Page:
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Does the Zika virus, a single-stranded RNA-enveloped arthropod borne flavivirus, represent a challenge for blood transfusion?

Flavivirus transmission occurs through blood transfusion (viz. phylogenetically related West Nile Virus and dengue virus) and there are two suspected Zika transfusion-transmitted cases in Brazil.

So, that and other evidence led the authors of a recently published paper in the Lancet to answer “yes.”  (1)

The initial Zika virus isolate emerged from a rhesus macaque in 1947.  Believed not to cause human disease, it remained obscure until the 2013/14 French Polynesian outbreak that involved 32,000 persons and an increased frequency of Guillain-Barre cases.  In 2015, it reached the Americas, in Brazil.  By September, 2015 healthcare workers noted an increased frequency of infants with microcephaly born in areas where Zika was prevalent. Through December, 2015 more than 1.3 million suspected Zika cases occurred in Brazil; more than 4300 microcephaly cases were reported by mid-February, 2016.  Currently, Zika affects many in South American and Caribbean countries. (2-4) (see figure 1 from reference 3)

Figure 1 - SoAmerica

Figure 2 -Aedes aegypti

Aedes aegypti and, to a lesser extent, Aedes albopictus mosquitos transmit Zika. (see figure 2 from reference 5 ) A. aegypti feeds primarily on humans and bites multiple people in a single blood meal.  Both A. aegypti and A. albopictus bite during the daytime.  A. aegypti resides in tropical and sub-tropical regions while A. albopictus’ distribution extends to temperate areas.  (see figure 3 from reference 2)

Figure 3 - US Map_zika

Figure 3

  1. aegypti is endemic in Puerto Rico, U.S. Virgin Islands, parts of continental U.S., and Hawaii. In contrast, the West Nile Virus is transmitted by Culex mosquitos.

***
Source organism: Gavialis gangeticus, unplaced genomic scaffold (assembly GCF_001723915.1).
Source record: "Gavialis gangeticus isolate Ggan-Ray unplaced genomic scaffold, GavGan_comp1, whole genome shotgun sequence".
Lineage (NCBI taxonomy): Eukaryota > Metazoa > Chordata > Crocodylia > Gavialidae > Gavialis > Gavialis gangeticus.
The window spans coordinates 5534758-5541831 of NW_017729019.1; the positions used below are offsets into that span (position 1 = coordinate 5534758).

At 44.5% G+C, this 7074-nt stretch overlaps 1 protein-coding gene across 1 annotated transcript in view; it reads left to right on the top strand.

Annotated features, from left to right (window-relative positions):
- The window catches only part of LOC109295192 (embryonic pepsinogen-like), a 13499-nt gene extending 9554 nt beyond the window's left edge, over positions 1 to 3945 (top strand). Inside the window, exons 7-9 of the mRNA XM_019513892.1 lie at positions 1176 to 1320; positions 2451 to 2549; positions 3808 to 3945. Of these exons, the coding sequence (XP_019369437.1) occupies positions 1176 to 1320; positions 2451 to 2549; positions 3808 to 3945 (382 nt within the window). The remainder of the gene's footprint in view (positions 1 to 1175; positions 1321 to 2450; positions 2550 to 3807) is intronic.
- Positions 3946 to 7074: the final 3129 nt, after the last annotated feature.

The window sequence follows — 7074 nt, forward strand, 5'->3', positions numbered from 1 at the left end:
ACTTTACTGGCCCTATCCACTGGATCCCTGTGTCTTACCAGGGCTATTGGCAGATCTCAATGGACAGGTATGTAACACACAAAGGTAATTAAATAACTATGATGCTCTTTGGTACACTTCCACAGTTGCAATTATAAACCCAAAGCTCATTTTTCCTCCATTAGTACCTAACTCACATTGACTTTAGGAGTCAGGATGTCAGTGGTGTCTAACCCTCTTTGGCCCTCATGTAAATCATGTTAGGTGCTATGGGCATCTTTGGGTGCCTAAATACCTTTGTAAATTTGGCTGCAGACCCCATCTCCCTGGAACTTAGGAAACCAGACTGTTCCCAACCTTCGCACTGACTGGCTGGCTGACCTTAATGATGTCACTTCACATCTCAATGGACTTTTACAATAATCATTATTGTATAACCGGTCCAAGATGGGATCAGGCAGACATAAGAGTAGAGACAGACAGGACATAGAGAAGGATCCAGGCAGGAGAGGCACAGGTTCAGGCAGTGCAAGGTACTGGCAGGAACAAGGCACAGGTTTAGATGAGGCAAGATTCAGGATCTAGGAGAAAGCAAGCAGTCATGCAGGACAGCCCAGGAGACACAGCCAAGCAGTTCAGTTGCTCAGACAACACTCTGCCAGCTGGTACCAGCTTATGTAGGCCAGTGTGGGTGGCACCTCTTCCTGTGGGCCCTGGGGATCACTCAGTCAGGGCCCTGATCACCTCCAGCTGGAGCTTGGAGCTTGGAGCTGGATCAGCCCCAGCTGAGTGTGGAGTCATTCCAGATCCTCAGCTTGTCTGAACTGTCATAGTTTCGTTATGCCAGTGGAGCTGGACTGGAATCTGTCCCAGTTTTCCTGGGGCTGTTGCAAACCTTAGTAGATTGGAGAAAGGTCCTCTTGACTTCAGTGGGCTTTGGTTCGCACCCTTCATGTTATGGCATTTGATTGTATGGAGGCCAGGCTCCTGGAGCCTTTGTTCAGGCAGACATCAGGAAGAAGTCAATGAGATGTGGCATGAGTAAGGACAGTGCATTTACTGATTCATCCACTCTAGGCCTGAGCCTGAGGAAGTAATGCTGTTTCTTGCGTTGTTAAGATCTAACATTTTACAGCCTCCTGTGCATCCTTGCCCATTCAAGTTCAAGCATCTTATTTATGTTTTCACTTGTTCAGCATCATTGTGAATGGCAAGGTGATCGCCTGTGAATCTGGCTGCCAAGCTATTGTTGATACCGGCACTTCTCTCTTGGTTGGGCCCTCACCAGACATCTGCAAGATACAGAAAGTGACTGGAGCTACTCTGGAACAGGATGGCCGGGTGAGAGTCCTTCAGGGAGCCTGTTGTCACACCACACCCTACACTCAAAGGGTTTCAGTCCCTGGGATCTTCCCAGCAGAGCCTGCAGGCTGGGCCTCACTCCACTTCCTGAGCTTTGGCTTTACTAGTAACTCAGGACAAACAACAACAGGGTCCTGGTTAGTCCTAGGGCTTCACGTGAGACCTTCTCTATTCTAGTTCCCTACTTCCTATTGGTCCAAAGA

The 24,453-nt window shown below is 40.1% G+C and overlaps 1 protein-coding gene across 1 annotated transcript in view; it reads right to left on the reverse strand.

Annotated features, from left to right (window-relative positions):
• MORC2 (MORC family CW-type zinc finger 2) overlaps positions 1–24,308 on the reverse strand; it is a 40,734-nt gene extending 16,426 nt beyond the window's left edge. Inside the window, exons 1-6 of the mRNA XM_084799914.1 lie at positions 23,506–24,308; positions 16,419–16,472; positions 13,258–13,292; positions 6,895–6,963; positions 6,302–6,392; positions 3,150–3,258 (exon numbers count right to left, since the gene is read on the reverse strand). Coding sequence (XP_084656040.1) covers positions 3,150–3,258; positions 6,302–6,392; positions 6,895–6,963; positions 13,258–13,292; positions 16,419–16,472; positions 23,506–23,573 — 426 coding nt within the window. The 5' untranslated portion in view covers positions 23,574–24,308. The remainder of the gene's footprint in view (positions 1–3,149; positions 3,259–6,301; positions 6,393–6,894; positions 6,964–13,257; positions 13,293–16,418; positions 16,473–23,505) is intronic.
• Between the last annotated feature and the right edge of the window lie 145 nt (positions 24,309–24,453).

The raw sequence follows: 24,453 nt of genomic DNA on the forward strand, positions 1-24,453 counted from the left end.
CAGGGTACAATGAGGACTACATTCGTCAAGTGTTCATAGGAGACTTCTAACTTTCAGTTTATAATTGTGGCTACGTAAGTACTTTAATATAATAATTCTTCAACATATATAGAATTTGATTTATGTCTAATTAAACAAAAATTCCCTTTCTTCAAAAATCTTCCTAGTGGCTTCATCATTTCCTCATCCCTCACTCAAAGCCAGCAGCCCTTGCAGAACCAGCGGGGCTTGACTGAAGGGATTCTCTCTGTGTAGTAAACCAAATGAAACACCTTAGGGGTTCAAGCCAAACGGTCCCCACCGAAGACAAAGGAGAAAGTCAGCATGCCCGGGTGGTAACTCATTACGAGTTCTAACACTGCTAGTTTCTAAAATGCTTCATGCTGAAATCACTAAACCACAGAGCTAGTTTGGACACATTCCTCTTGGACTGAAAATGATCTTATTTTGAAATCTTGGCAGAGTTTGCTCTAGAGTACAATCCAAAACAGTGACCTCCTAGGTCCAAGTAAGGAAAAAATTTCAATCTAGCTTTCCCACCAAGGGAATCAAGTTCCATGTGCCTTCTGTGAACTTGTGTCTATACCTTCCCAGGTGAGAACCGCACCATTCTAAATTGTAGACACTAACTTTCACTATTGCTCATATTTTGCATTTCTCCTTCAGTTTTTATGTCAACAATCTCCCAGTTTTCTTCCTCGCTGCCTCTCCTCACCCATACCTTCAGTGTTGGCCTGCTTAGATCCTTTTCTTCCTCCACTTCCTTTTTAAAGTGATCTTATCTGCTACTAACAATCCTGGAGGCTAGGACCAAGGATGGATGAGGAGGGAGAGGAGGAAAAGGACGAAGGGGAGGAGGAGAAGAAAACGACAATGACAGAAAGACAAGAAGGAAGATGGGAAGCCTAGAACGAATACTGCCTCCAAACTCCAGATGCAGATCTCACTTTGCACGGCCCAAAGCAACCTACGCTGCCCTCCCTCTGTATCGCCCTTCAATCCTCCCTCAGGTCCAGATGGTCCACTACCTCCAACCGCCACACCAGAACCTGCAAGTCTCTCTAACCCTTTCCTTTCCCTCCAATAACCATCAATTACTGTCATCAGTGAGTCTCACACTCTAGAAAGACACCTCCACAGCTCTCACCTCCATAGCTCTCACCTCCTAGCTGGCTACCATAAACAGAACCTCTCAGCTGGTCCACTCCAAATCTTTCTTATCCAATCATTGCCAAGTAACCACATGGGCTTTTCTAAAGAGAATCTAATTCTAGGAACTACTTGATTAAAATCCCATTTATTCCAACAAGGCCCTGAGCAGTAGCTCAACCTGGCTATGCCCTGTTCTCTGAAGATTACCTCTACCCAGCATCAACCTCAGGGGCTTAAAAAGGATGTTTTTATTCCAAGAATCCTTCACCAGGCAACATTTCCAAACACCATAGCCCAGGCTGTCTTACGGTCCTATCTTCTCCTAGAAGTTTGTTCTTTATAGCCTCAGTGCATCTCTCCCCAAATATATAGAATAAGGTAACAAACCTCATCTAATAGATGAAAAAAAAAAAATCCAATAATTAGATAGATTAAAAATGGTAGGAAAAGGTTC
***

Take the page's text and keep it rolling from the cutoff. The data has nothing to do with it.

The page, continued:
Zika transmissions occur, also, congenitally, prenatally, and sexually; the latter via semen in which the virus may persist for more than 60 days.  Transmission through blood transfusion reportedly occurred in two cases in Brazil.  Other possible transmission routes include laboratory accidents, breast milk, and bites from infected animals.

Approximately 20% of infected persons develop symptoms that occur 3 days to 12 days after infection.  Viremia extends from 2 days to 11 days after symptoms with a viral load up to 8.1 X 10(6) copies per mL.  Clinical symptoms include non-purulent conjunctivitis, a pruritic, macular or papular rash, arthralgia, low grade fever, headache, retro-orbital pain, edema, vomiting, or a combination of these.  Symptoms resolve, generally, within two weeks. (2-4) Severe neurologic sequelae include acute motor axonal Guillain-Barre Syndrome (6) (see figure 4 from reference 6), microcephaly in up to 30% of the fetuses of women infected between 7-13 and possibly 18 weeks of gestation (7), and acute myelitis.

Figure 4 - Chart

Figure 4

Diagnostic testing includes detection of viral nucleic acid by RT-PCR and detection of IgM antibodies.  Viremia is transient and results may be negative 5-7 days after symptom onset; serologic cross-reactive results occur in those with previous dengue infections, recipients of yellow fever or Japanese encephalitis vaccines, or those infected with other flaviviruses.  Plague reduction neutralization tests (PRNT) help resolve the diagnosis.  Noting that Zika virus RNA is unlikely to be detected in serum beyond the first week and that Zika virus RNA can be detected in urine for at least two weeks after symptom onset, the CDC now recommends that Zika virus rRT-PCR be performed on urine collected less than 14 days after symptom onset in patients suspected of having Zika. (8)